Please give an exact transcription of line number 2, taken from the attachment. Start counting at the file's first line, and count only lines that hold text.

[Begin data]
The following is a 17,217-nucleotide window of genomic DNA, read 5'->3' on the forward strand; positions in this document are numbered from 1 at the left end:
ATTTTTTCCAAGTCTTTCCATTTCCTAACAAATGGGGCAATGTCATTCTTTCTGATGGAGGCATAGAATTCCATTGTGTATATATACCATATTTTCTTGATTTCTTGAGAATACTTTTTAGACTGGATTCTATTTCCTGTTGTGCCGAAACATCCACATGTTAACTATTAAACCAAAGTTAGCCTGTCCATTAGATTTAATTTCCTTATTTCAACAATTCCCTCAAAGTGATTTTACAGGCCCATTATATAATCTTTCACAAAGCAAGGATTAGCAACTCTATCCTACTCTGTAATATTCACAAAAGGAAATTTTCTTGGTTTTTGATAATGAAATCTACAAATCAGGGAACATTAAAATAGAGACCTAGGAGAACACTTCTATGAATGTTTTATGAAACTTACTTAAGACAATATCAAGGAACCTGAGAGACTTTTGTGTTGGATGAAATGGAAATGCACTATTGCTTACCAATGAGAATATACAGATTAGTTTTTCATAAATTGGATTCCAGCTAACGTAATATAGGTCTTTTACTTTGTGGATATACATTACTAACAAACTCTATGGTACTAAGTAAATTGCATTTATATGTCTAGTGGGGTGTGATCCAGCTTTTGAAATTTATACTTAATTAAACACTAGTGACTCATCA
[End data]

ATTTTTTCCAAGTCTTTCCATTTCCTAACAAATGGGGCAATGTCATTCTTTCTGATGGAGGCATAGAATTCCATTGTGTATATATACCATATTTTCTTGATTTCTTGAGAATACTTTTTAGACTGGATTCTATTTCCTGTTGTGCCGAAACATCCACATGTTAACTATTAAACCAAAGTTAGCCTGTCCATTAGATTTAATTTCCTTATTTCAACAATTCCCTCAAAGTGATTTTACAGGCCCATTATATAATCTTTCACAAAGCAAGGATTAGCAACTCTATCCTACTCTGTAATATTCACAAAAGGAAATTTTCTTGGTTTTTGATAATGAAATCTACAAATCAGGGAACATTAAAATAGAGACCTAGGAGAACACTTCTATGAATGTTTTATGAAACTTACTTAAGACAATATCAAGGAACCTGAGAGACTTTTGTGTTGGATGAAATGGAAATGCACTATTGCTTACCAATGAGAATATACAGATTAGTTTTTCATAAATTGGATTCCAGCTAACGTAATATAGGTCTTTTACTTTGTGGATATACATTACTAACAAACTCTATGGTACTAAGTAAATTGCATTTATATGTCTAGTGGGGTGTGATCCAGCTTTTGAAATTTATACTTAATTAAACACTAGTGACTCATCA